Algae-based jet fuel developed by Solazyme and Honeywell helped power a United Airlines flight from Houston to Chicago today, making it the first commercial U.S. domestic transport to use the next-generation biofuel.
The Boeing 737-824 carried 189 passengers, using a blend of petroleum-based jet fuel and aviation biofuel made from algal-oil. The algal oil, provided by Solazyme, was refined into biofuel using process technology from Honeywell's UOP. The United Airlines flight used a blend of 40 percent algae and 60 percent petroleum and didn't require a change to the aircraft or engine.
Aviation biofuels have made slow, yet steady progress from the lab to demonstration projects to commercial use over the past three years. Airlines have flown demonstration flights using oil derived from the jatropha plant,and algae-based fuel. And a few European carriers including KLM Royal Dutch Airlines now use biofuels on a regular basis.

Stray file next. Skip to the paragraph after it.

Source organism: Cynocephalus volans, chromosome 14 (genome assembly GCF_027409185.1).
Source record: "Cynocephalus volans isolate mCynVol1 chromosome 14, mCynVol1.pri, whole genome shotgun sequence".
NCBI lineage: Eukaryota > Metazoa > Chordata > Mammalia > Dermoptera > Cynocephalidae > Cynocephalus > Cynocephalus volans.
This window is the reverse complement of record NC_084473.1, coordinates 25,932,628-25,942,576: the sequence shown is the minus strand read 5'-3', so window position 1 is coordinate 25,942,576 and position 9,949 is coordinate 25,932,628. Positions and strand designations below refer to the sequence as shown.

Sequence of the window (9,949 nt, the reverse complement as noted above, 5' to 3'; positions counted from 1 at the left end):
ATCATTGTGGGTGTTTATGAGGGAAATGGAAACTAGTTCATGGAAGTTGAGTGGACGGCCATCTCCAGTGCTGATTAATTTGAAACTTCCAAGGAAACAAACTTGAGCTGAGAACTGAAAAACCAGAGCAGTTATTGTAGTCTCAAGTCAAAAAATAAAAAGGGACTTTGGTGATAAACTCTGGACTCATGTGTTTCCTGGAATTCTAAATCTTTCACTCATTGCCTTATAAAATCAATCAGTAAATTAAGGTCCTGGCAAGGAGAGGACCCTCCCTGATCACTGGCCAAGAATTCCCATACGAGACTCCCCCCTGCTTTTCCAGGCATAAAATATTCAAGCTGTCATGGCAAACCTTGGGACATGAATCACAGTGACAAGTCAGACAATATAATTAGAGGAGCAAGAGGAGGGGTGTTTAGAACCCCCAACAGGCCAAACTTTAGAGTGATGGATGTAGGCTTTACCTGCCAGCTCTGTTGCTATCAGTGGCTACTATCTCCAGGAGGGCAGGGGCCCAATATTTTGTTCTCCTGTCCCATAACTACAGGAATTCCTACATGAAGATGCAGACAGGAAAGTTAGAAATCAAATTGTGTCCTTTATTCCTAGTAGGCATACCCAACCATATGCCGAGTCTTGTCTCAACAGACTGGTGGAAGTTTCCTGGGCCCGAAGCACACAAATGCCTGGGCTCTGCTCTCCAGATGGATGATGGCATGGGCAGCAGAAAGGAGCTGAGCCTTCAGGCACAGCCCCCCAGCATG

Still, cost is still a major barrier between occasional use and widespread commercial adoption of the next-generation biofuels. And most algal-oil and other "green" jet fuel companies have yet to produce enough stock to supply the aviation industry. The U.S. military has been an early, ardent adopter of algae-based jet fuel, largely because it doesn't have the same financial restraints as the commercial aviation industry.
Within the industry, Honeywell has carved an interesting niche for itself by focusing on the process technology to take oil from any number of sources including algae and jatropha plants and turn it into a green jet fuel. To date, Honeywell's green jet fuel has powered 24 commercial and military biofuel flights including the first transatlantic biofuel flight on a Honeywell-operated G 450 business aircraft and the first super-sonic biofuel flight on a Navy F/A-18 Hornet.
Expect Honeywell's green jet fuel to power more domestic and international flights now that the ASTM International (formerly the American for Society for Testing and Materials) has certified the product up to a 50/50 blend on commercial passenger flights.
Photo: Flickr user jurvetson, CC 2.0
This post was originally published on Smartplanet.com